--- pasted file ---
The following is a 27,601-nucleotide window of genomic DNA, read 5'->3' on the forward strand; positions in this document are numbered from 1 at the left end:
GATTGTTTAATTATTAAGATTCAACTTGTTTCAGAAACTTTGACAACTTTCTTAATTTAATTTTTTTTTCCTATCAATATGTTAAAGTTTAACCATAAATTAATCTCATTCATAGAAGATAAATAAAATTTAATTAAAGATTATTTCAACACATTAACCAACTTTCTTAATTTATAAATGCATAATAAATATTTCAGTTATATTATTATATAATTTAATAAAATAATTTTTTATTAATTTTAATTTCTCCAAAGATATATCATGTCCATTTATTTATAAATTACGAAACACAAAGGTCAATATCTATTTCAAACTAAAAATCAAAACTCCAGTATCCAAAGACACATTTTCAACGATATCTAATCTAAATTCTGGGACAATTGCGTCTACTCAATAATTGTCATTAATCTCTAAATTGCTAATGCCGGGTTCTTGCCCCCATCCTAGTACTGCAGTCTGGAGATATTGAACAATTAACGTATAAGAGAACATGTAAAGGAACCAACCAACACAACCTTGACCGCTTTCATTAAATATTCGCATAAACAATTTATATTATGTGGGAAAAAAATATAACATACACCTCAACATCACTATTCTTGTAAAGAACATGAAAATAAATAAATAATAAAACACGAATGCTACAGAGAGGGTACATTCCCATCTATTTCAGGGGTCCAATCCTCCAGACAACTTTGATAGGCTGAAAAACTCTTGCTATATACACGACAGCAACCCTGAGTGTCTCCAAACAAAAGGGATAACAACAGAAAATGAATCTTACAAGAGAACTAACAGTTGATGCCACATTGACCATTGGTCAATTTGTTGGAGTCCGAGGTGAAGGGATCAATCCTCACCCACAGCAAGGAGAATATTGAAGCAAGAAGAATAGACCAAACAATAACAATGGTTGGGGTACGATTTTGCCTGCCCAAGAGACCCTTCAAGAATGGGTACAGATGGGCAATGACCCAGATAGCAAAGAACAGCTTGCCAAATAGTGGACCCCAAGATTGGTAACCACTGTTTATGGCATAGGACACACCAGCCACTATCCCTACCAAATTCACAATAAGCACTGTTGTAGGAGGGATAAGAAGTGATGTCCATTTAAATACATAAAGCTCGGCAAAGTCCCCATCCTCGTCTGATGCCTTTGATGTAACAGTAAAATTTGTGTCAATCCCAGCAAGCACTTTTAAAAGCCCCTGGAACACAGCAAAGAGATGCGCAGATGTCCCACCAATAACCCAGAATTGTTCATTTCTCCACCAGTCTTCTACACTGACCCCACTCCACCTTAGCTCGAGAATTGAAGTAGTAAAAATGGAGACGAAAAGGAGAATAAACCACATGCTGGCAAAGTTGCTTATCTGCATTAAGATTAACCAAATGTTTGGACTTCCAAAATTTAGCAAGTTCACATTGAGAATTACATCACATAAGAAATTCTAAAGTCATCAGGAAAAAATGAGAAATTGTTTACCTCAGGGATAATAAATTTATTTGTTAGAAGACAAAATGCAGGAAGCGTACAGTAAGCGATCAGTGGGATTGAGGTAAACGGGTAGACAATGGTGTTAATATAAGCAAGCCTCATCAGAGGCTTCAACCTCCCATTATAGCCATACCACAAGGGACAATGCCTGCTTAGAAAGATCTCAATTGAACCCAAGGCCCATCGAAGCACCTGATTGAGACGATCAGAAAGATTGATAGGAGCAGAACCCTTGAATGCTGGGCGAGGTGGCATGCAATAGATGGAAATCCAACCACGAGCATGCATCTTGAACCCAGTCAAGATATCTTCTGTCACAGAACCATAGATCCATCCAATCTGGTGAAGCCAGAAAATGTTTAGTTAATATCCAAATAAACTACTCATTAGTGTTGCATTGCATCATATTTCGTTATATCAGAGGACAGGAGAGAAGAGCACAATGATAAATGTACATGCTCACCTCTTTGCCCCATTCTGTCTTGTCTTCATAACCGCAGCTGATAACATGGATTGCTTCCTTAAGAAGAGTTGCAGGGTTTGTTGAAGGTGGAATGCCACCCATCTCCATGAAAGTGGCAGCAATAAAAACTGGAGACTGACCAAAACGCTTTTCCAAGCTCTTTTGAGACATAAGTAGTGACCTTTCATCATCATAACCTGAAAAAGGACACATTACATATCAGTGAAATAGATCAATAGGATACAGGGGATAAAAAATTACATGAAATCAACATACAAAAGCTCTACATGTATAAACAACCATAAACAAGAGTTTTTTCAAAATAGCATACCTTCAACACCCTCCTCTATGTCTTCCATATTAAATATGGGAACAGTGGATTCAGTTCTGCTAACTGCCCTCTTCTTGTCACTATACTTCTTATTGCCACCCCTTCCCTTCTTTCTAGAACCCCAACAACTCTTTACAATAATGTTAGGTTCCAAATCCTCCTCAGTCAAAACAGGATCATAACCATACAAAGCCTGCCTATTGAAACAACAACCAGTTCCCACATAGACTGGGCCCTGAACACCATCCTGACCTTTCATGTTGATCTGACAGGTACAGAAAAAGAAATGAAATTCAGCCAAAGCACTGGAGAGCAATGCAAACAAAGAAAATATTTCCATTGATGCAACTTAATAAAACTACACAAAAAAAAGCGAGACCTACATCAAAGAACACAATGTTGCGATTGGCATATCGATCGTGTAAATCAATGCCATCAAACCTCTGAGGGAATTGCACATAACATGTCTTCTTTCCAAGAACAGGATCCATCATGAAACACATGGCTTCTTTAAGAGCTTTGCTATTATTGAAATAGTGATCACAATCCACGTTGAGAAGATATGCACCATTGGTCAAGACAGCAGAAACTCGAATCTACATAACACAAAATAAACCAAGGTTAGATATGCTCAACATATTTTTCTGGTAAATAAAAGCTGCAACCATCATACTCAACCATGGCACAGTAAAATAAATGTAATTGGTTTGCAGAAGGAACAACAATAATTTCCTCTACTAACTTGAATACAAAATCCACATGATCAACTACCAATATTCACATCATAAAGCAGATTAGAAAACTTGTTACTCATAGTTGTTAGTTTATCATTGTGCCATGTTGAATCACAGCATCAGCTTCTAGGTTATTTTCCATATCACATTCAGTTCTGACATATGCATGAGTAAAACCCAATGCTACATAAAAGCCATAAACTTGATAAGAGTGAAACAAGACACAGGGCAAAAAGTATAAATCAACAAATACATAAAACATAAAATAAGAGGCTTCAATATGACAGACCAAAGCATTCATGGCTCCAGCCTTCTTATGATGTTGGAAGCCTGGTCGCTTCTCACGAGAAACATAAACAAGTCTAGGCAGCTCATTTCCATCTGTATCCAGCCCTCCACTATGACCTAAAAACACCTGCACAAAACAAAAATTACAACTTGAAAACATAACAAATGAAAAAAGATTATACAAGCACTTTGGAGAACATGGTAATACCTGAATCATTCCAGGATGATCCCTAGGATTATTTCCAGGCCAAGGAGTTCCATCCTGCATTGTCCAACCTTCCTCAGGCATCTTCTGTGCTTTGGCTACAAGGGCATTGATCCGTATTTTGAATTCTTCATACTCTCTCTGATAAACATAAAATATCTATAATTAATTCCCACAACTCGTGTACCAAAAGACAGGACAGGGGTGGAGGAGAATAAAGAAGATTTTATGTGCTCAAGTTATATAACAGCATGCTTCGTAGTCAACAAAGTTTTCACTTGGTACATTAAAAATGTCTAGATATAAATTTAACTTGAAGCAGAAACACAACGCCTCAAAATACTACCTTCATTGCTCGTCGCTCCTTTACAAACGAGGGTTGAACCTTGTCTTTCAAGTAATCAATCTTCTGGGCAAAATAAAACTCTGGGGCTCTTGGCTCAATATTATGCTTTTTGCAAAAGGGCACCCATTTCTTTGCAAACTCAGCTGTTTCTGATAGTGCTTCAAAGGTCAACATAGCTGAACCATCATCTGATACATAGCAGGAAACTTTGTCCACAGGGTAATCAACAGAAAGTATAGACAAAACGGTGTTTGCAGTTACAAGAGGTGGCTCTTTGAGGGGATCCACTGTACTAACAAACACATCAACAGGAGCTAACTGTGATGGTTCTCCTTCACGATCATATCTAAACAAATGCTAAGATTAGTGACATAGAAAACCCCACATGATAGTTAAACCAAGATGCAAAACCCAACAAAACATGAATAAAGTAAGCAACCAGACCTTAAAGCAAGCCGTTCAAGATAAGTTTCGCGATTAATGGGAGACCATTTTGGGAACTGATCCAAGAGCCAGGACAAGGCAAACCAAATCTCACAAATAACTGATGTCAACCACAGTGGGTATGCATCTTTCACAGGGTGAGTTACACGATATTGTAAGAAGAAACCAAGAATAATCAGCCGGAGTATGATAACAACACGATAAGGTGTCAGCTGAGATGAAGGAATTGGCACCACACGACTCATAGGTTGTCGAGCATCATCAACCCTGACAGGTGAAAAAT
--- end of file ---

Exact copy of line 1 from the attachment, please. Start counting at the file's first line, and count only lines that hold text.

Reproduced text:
The following is a 27,601-nucleotide window of genomic DNA, read 5'->3' on the forward strand; positions in this document are numbered from 1 at the left end: